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A Case for systemd-resolved as the default DNS Resolver
#1
When I was trying to deploy my own DoH (DNS-over-HTTPS) server, I did have to rethink my DNS caching solution and finally settle for systemd-resolved as my VPS's default resolver.

A Little Background
systemd-resolved is a stub resolver that is part of systemd; that's to say that it's already installed -by default- on your system if it's systemd-based. However, I can only attest that it's the case for RedHat-based systems (RHEL, CentOS and Fedora.)

This little jewel of software implements a caching and validating DNS/DNSSEC stub resolver, as well as an LLMNR (Link-Local Multicast Name Resolution) and MulticastDNS resolver and responder. Referring to it as a stub resolver means that it does not support recursive mode.

As part of systemd, it integrates with the system's NetworkManager, so that it will automatically use the network-assigned DNS servers, unless overridden in its configuration file. This said, what has most tilted the balance in its favour for my use case, was its supports for DNS-over-TLS (DoT) out-of-the-box.

Unfortunately, although my VPS is using the latest release and packages from CentOS repos (ie, CentOS Linux release 8.1.1911), the systemd version is still 239:
[root@vps ~]# systemctl --version
systemd 239
(....)
.. which makes it only able to run DoT in an opportunistic mode.

Compare this to Fedora 31:
[root@vps ~]# systemctl --version
systemd 243 (v243.5-1.fc31)
(....)
.. which makes possible running DoT in the strict mode.

A mini-timeline of systemd's supports for DNS over TLS:
  • version 236 DNSSEC support for RFC 8080 (ed25519 keys and signatures)
  • version 239 systemd-resolved now supports opportunistic DNS-over-TLS, Off by default
  • version 243 systemd-resolved gained support for a new strict DNS-over-TLS mode

Configuration Tips
systemd-resolved configuration file is located in /etc/systemd/resolved.conf and, for my use case, looks like this:
#  This file is part of systemd.
#  (..........)

[Resolve]
DNS=9.9.9.9
FallbackDNS=1.1.1.1 8.8.8.8
#Domains=
LLMNR=no
#MulticastDNS=yes
DNSSEC=allow-downgrade
DNSOverTLS=opportunistic
#DNSOverTLS=yes
Cache=yes
#DNSStubListener=udp

By setting the DNS directive, I'm overriding the DHCP's assigned DNS server, and I've disabled LLMNR for its uselessness and potential vulnerabilities in my case. The next big thing to note is that the Cache directive is activated (not set by default) and the DNSStubListener must be set to udp to activate the local DNS stub listener on the local loopback interface's IP address 127.0.0.53.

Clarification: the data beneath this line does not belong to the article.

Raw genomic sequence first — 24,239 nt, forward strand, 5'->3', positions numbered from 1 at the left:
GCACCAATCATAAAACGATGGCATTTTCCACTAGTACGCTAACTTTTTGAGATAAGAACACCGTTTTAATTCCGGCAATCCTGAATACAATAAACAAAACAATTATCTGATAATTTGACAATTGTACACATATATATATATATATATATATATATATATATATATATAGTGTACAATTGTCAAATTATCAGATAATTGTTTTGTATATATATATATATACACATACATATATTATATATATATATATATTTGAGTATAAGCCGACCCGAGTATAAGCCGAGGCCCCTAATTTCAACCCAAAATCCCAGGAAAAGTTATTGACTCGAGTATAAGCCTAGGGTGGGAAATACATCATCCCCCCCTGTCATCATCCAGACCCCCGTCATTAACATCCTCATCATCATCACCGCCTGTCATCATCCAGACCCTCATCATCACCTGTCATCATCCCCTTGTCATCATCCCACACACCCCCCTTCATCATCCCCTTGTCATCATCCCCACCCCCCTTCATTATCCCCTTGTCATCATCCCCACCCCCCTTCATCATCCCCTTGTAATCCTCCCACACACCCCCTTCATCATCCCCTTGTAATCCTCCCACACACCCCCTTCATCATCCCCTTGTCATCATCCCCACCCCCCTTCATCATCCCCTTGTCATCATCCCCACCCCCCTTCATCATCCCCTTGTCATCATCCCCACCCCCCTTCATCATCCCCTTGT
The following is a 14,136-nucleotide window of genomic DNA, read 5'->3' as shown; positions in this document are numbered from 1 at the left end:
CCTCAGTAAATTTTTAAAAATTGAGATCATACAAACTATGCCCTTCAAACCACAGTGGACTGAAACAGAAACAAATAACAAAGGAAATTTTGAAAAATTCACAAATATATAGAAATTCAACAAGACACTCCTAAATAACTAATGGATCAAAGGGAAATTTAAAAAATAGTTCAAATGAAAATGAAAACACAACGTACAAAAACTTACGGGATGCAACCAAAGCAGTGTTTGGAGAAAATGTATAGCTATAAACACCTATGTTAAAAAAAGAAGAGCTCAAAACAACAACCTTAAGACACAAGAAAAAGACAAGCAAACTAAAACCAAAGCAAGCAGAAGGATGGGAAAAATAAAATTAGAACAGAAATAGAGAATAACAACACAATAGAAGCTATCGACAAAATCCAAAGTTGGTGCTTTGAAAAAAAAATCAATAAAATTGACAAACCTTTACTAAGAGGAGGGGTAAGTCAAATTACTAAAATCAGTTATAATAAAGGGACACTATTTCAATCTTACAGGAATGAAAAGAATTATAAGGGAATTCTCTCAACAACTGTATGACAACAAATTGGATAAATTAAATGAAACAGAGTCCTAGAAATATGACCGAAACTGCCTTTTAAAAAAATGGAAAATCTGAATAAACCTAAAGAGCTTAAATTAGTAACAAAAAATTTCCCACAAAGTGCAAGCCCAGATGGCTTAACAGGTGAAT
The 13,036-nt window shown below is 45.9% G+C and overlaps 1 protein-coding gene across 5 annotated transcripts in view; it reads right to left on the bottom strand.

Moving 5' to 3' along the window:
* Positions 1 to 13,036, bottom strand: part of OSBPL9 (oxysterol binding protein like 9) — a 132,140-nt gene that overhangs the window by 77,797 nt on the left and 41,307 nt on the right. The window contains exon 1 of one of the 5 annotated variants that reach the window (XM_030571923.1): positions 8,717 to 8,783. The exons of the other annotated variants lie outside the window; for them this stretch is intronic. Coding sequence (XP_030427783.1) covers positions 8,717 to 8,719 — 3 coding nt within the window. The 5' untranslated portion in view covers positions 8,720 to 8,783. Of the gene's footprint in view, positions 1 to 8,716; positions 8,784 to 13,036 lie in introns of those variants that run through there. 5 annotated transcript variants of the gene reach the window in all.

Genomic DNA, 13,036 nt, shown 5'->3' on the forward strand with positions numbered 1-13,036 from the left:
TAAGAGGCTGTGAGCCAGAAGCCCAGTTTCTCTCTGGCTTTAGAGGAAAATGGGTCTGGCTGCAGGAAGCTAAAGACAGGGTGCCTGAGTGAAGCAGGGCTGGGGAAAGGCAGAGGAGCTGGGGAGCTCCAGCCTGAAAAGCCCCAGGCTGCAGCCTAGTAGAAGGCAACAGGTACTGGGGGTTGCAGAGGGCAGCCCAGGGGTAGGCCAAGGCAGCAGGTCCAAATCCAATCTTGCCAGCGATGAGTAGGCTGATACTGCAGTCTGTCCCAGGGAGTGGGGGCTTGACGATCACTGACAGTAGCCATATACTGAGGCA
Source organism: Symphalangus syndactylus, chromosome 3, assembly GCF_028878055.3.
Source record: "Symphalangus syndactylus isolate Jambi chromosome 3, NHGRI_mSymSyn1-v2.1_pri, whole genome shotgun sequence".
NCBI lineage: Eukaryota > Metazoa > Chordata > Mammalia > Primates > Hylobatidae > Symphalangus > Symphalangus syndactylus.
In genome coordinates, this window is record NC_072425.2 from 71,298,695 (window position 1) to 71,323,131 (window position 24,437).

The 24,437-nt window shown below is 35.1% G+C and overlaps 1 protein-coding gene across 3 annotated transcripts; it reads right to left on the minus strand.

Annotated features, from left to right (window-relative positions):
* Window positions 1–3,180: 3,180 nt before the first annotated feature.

To be clear, systemd-resolved's DoT in the opportunistic mode is unreliable, as both 53 and 853 traffics are used; so NO confidentiality assurance here!

Now is the time to activate our DNS resolver:
# starting the service
systemctl start systemd-resolved
#Permanently enabling the service
systemctl enable systemd-resolved

Testing using the deprecated netstat:
netstat -tulpn|grep 53  
udp        0      0 127.0.0.53:53         0.0.0.0:*         18478/systemd-resol
testing using the new ss command:
ss -tuna | grep :53
udp  UNCONN      0       0           127.0.0.53%lo:53             0.0.0.0:*


Now, to let our local programs issuing DNS requests to this local DNS stub listener, we have to override the default /etc/resolv.conf
ln -fsv /usr/lib/systemd/resolv.conf /etc

The content of this static resolv.conf is:
# This file belongs to man:systemd-resolved(8). Do not edit.
#
# This is a static resolv.conf file for connecting local clients to the
# internal DNS stub resolver of systemd-resolved. This file lists no search
# domains.
#
# Run "resolvectl status" to see details about the uplink DNS servers
# currently in use.
#
# Third party programs must not access this file directly, but only through the
# symlink at /etc/resolv.conf. To manage man:resolv.conf(5) in a different way,
# replace this symlink by a static file or a different symlink.
#
# See man:systemd-resolved.service(8) for details about the supported modes of
# operation for /etc/resolv.conf.

nameserver 127.0.0.53
~                                                                                                                

That should be it; all local clients that bypass local DNS APIs are connected to systemd-resolved.

Next post will expand on the monitoring, operations and troubleshooting issues of systemd-resolved.


last Edited on 8/02/2020
Fixed few typos, rephrased few sentences and added new content as code snippets.
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